About the Book
Shayla Lawz’s debut collection, speculation, n., brings together poetry, sound, and performance to challenge our spectatorship and the reproduction of the Black body. It revolves around a central question: what does it mean—in the digital age, amidst an inundation of media—to be a witness? Calling attention to the images we see in the news and beyond, these poems explore what it means to be alive and Black when the world regularly speculates on your death. The speaker, a queer Black woman, considers how often her body is coupled with images of death and violence, resulting in difficultly moving toward life. Lawz becomes the speculator by imagining what might exist beyond these harmful structures, seeking ways to reclaim the Black psyche through music, typography, and other pronunciations of the body, where expressions of sexuality and the freedom to actively reimagine is made possible. speculation, n. contends with the real—a refracted past and present—through grief, love, and loss, and it speculates on what could be real if we open ourselves to expanded possibilities.
Thanks to House Party ( a digital performance and publication series out of The Poetry Project) for featuring Shay.
Praise for speculation, n.
‘sometimes i want to ask the earth, / was it beautiful here / without us’ writes Lawz in this virtuoso performance. Innovative, inimitable, endlessly urgent, speculation, n. is far more than just a collection of poems. It is a dazzling verbal and visual performance, a concerto, a book of our days that is as heart-wrenching as it is an accurate portrayal of what it means to live and sing in America today. ‘i’ve been seeing my body around // in the stairwell, in the house / and even at times in the mirror. in the news’ urging us to lift the veil and open our eyes. Some books you read and never forget. This is one of them.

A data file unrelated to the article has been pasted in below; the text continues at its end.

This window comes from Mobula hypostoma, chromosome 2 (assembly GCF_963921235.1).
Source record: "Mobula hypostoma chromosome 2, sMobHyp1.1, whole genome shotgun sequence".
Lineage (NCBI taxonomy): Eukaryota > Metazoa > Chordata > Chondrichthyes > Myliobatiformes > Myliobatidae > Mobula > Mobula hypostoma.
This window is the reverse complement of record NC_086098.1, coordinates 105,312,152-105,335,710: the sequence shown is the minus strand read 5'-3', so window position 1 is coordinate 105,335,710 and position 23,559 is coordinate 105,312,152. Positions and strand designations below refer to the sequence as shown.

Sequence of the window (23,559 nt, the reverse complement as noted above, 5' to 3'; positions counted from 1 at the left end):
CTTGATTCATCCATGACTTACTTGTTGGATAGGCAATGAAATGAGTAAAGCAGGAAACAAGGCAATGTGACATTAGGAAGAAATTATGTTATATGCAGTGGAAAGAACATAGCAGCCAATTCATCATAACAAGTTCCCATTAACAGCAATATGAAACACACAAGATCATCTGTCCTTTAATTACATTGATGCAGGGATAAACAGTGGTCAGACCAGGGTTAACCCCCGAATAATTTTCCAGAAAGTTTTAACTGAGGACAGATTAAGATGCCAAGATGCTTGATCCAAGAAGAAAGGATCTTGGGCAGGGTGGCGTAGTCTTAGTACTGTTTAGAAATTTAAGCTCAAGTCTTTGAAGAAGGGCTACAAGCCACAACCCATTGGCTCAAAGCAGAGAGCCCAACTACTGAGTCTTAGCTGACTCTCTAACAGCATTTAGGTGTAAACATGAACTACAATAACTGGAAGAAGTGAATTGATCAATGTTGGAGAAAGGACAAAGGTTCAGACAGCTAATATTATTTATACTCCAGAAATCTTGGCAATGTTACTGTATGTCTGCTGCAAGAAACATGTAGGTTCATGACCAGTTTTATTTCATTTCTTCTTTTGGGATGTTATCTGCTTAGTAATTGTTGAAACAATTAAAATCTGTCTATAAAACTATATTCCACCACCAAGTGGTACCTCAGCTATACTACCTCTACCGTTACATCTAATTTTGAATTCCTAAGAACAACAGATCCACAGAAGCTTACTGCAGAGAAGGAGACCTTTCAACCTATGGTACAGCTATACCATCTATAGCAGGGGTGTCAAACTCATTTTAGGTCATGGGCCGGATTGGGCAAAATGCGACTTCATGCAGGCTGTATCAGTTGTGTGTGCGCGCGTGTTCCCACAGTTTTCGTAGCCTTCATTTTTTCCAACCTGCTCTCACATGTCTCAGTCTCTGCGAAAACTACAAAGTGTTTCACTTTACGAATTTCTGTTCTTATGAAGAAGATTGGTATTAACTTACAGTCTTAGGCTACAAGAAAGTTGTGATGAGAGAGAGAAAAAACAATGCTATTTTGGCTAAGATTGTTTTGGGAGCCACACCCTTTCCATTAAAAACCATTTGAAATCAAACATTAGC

—Ilya Kaminsky, author of Deaf Republic
‘Is this a kind of fortune or curse?’ the speaker asks, ‘To share a disappearance. Some call this magic.’ And this speaker is the poem’s speaker, the TV’s speaker, the radio’s. The speaker is her late aunt, the speaker is the breathless news, the speaker promises she won’t be dying but living; the speaker ponders over the difference. Ponders over the distance between bodies and a body, the family errand and family emergency, 12’s backseat and Sandra Bland’s feet suspended over the cell floor. Here is the hard investigation of being here, then being gone, misplaced, somehow lost, or someone’s ghost. Shayla Lawz speaks: ‘it’s too late to die, i said / it is far too early,’ and her extraordinary book, speculation, n., transmits live from the brilliant Black space between-time. I call this magic.
—Douglas Kearney, author of Buck Studies
A self immortalized in phantoms is at once gone and everywhere. This work chases that kind of selfless, misplaced, displaced, replaced, implacable self back into the world. ‘I am trying to forgive / I am learning about flight,’ that self admits, and the poems here teach us how to do both at once and survive it. They are as much encounters and visitations as they are recountments of an endless, endlessly threatened reunion between sound, song, memory, and the family that weaves itself through.
—Harmony Holiday, author of Maafa